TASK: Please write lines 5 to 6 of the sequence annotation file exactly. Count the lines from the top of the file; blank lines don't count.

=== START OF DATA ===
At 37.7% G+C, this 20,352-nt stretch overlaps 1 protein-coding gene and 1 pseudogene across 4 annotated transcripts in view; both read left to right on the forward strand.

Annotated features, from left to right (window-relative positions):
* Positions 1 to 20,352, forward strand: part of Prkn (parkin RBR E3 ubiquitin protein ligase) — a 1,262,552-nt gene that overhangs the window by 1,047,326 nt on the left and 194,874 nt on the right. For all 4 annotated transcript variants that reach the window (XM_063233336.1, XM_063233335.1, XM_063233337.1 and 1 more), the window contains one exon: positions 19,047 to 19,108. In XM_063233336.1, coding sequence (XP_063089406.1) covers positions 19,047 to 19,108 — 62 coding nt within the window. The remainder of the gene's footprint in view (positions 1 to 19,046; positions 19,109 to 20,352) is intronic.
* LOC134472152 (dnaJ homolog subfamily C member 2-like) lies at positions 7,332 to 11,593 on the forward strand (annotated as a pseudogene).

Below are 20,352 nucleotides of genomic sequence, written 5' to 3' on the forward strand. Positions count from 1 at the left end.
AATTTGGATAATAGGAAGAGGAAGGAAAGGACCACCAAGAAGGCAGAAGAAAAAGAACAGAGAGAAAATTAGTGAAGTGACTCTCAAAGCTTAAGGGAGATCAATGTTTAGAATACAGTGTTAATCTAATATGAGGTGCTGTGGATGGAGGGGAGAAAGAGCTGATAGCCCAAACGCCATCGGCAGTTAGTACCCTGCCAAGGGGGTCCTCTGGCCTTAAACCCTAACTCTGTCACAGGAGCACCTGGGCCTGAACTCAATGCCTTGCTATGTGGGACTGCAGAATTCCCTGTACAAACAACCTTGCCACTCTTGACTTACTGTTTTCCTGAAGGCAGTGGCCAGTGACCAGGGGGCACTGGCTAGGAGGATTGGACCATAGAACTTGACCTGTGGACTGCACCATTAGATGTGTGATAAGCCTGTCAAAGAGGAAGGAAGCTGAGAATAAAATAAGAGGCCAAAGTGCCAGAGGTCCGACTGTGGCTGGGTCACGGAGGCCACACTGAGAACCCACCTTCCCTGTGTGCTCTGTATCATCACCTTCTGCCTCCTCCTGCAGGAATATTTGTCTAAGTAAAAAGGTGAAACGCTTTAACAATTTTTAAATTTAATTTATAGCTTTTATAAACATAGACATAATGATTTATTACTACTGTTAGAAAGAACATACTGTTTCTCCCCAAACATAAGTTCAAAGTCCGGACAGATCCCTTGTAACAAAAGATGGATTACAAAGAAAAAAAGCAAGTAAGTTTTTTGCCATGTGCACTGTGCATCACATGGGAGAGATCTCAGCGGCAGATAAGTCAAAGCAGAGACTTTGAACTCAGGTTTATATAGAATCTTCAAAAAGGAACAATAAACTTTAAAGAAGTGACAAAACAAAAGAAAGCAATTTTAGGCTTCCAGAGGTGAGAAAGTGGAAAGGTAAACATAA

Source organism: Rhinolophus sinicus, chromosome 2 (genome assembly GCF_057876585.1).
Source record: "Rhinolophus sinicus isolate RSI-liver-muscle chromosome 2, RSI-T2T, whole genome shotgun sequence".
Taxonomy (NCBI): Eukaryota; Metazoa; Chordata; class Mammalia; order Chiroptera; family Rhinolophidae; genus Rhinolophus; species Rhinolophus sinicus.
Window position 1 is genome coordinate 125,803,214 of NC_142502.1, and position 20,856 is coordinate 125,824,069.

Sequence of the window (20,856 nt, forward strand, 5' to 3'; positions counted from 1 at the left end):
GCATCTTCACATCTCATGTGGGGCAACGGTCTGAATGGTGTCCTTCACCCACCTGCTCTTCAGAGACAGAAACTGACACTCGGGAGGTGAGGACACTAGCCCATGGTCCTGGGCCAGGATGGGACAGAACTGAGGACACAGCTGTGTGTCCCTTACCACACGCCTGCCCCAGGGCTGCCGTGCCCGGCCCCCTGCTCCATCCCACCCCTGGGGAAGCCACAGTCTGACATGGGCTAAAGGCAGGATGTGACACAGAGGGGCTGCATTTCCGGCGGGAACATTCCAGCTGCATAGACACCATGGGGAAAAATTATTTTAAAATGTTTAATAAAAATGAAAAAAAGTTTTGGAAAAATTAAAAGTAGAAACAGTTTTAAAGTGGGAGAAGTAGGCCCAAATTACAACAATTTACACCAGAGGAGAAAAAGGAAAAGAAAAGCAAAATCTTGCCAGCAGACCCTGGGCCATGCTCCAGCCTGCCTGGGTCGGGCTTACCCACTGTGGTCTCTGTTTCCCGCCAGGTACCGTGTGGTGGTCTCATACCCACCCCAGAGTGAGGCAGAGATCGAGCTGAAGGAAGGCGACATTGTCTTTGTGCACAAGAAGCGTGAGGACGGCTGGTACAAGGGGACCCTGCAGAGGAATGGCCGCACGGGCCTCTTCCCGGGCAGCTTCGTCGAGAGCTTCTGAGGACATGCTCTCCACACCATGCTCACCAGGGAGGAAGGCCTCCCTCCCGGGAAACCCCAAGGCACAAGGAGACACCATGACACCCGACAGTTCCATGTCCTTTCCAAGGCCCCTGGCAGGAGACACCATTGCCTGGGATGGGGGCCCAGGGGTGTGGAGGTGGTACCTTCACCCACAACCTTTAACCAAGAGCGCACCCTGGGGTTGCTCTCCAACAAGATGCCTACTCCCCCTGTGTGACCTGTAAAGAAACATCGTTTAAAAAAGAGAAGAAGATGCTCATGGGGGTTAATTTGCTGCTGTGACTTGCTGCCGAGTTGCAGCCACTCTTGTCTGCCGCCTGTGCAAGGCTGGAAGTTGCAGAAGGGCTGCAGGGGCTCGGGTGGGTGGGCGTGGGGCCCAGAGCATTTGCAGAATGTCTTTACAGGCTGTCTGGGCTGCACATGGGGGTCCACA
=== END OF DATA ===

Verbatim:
Below are 20,352 nucleotides of genomic sequence, written 5' to 3' on the forward strand. Positions count from 1 at the left end.
AATTTGGATAATAGGAAGAGGAAGGAAAGGACCACCAAGAAGGCAGAAGAAAAAGAACAGAGAGAAAATTAGTGAAGTGACTCTCAAAGCTTAAGGGAGATCAATGTTTAGAATACAGTGTTAATCTAATATGAGGTGCTGTGGATGGAGGGGAGAAAGAGCTGATAGCCCAAACGCCATCGGCAGTTAGTACCCTGCCAAGGGGGTCCTCTGGCCTTAAACCCTAACTCTGTCACAGGAGCACCTGGGCCTGAACTCAATGCCTTGCTATGTGGGACTGCAGAATTCCCTGTACAAACAACCTTGCCACTCTTGACTTACTGTTTTCCTGAAGGCAGTGGCCAGTGACCAGGGGGCACTGGCTAGGAGGATTGGACCATAGAACTTGACCTGTGGACTGCACCATTAGATGTGTGATAAGCCTGTCAAAGAGGAAGGAAGCTGAGAATAAAATAAGAGGCCAAAGTGCCAGAGGTCCGACTGTGGCTGGGTCACGGAGGCCACACTGAGAACCCACCTTCCCTGTGTGCTCTGTATCATCACCTTCTGCCTCCTCCTGCAGGAATATTTGTCTAAGTAAAAAGGTGAAACGCTTTAACAATTTTTAAATTTAATTTATAGCTTTTATAAACATAGACATAATGATTTATTACTACTGTTAGAAAGAACATACTGTTTCTCCCCAAACATAAGTTCAAAGTCCGGACAGATCCCTTGTAACAAAAGATGGATTACAAAGAAAAAAAGCAAGTAAGTTTTTTGCCATGTGCACTGTGCATCACATGGGAGAGATCTCAGCGGCAGATAAGTCAAAGCAGAGACTTTGAACTCAGGTTTATATAGAATCTTCAAAAAGGAACAATAAACTTTAAAGAAGTGACAAAACAAAAGAAAGCAATTTTAGGCTTCCAGAGGTGAGAAAGTGGAAAGGTAAACATAA